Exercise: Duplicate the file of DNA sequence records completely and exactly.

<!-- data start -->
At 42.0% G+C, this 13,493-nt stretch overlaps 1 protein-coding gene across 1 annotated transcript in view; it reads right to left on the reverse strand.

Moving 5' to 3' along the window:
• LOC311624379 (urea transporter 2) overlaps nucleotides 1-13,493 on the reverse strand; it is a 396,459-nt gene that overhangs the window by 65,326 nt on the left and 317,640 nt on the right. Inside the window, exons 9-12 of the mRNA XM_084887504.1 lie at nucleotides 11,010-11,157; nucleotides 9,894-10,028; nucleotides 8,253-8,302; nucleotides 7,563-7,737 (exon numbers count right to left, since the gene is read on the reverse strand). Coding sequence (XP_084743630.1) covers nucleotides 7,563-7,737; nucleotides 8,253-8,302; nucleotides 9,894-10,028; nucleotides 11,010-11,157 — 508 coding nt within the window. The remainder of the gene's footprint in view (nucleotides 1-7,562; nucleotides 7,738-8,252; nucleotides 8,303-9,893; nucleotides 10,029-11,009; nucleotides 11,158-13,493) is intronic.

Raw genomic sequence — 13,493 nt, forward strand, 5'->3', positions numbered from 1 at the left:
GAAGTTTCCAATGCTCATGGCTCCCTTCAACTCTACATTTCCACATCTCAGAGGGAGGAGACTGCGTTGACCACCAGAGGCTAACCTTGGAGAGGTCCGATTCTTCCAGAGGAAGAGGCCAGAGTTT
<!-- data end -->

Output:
At 42.0% G+C, this 13,493-nt stretch overlaps 1 protein-coding gene across 1 annotated transcript in view; it reads right to left on the reverse strand.

Moving 5' to 3' along the window:
• LOC311624379 (urea transporter 2) overlaps nucleotides 1-13,493 on the reverse strand; it is a 396,459-nt gene that overhangs the window by 65,326 nt on the left and 317,640 nt on the right. Inside the window, exons 9-12 of the mRNA XM_084887504.1 lie at nucleotides 11,010-11,157; nucleotides 9,894-10,028; nucleotides 8,253-8,302; nucleotides 7,563-7,737 (exon numbers count right to left, since the gene is read on the reverse strand). Coding sequence (XP_084743630.1) covers nucleotides 7,563-7,737; nucleotides 8,253-8,302; nucleotides 9,894-10,028; nucleotides 11,010-11,157 — 508 coding nt within the window. The remainder of the gene's footprint in view (nucleotides 1-7,562; nucleotides 7,738-8,252; nucleotides 8,303-9,893; nucleotides 10,029-11,009; nucleotides 11,158-13,493) is intronic.

Raw genomic sequence — 13,493 nt, forward strand, 5'->3', positions numbered from 1 at the left:
GAAGTTTCCAATGCTCATGGCTCCCTTCAACTCTACATTTCCACATCTCAGAGGGAGGAGACTGCGTTGACCACCAGAGGCTAACCTTGGAGAGGTCCGATTCTTCCAGAGGAAGAGGCCAGAGTTT